The more you can find out about a Vespa the better picture you will have of what you will buy. Naturally, the ideal scenario is to buy a used Vespa from its first owner. But these Vespas can be quite expensive.
If the Vespa had two owners, then you can still get sufficient information and get a good price for it. If you are not knowledgeable about engines etc. then we suggest not buying a Vespa that has had 2 or more owners.
Have there been any accidents?
If a Vespa has been in an accident then it doesn’t necessarily mean it is a bad scooter. It can still be an excellent buy, as long it was repaired by a certified scooter workshop and maintenance schedules have been taken seriously. The one selling needs to be honest about how well it was repaired so you will be sure you will be driving safely on the Vespa.
Vespas that have been in a collision can have a broken or weak front bender, the metal might not be strong at certain places, etc. making it pretty dangerous to drive. Additionally, damages caused by an accident can influence the whole stability of the Vespa when driving.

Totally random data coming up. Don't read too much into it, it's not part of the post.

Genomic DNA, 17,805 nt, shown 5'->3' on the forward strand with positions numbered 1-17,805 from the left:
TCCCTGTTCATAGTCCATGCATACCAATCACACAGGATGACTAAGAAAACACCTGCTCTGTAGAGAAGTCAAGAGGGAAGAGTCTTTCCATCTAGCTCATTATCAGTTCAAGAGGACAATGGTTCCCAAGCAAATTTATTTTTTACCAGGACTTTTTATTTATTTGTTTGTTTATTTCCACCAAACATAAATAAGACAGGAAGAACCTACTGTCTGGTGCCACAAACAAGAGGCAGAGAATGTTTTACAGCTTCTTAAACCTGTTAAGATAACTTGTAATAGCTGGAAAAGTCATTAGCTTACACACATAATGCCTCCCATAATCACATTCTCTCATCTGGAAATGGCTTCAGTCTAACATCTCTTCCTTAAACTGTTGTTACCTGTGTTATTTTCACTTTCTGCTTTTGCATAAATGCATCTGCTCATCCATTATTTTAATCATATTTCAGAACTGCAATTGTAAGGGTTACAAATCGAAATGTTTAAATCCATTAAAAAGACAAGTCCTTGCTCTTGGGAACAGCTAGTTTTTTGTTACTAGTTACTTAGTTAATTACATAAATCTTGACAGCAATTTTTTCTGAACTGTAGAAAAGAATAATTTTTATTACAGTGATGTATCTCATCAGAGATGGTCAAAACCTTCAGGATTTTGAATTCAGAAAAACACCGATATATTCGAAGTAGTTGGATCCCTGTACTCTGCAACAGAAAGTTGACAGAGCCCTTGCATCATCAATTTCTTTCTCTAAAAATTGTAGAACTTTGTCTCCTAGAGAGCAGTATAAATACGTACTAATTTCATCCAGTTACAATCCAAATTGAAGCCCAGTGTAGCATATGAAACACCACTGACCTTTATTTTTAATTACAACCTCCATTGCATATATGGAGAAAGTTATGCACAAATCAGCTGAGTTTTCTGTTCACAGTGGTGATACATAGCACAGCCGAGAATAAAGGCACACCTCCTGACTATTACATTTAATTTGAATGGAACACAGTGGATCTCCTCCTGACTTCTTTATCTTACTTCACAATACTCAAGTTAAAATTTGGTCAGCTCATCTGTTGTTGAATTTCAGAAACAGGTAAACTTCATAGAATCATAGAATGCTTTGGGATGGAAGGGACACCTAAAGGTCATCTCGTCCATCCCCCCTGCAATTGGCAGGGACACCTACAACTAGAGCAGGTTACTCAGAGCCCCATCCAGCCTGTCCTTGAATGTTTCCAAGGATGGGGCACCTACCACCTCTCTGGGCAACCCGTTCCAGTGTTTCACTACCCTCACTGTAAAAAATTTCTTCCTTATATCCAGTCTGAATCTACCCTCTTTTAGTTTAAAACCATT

I don’t see any reason why you should call off the buy if the owner has detailed information on what was damaged and which repairs were conducted.
Have there been any modifications to the Vespa engine?
The best used Vespa you can buy is the one that is in its original condition. This means that nobody has modified the engine in any way. Modifications can lead to damage to the engine and other parts of the Vespa.
We bought two Vespas which had modified engines. They drove so much faster than legally allowed. The one selling said that you could easily decrease the speed by placing a new vario ring. That was the case, however, after some time one of the Vespas had trouble starting and broke down every now and then. To repair this we had to change the cylinder, the piston, and all other smaller parts that came along.
Additionally, a 50cc engine isn’t made to go faster than 30 mph/50km. So you can imagine that if you would modify it, it will affect other parts of the engine as well. In time, they will get damaged decreasing the life span of the engine and other parts.
Where has it been parked?
Everybody wants to have a used Vespa that looks brand new. Vespas that are parked indoors always look much better than the ones outdoors, especially in areas with lots of rain or with four seasons. So if this is important to you, ask ahead where the owner parked the Vespa.
What did the owner mainly use the Vespa for?
Those who use the Vespa for commuting or going from A to B usually see the scooter as a source of transportation. Therefore it might look more used compared to owners who had their Vespa to tour around.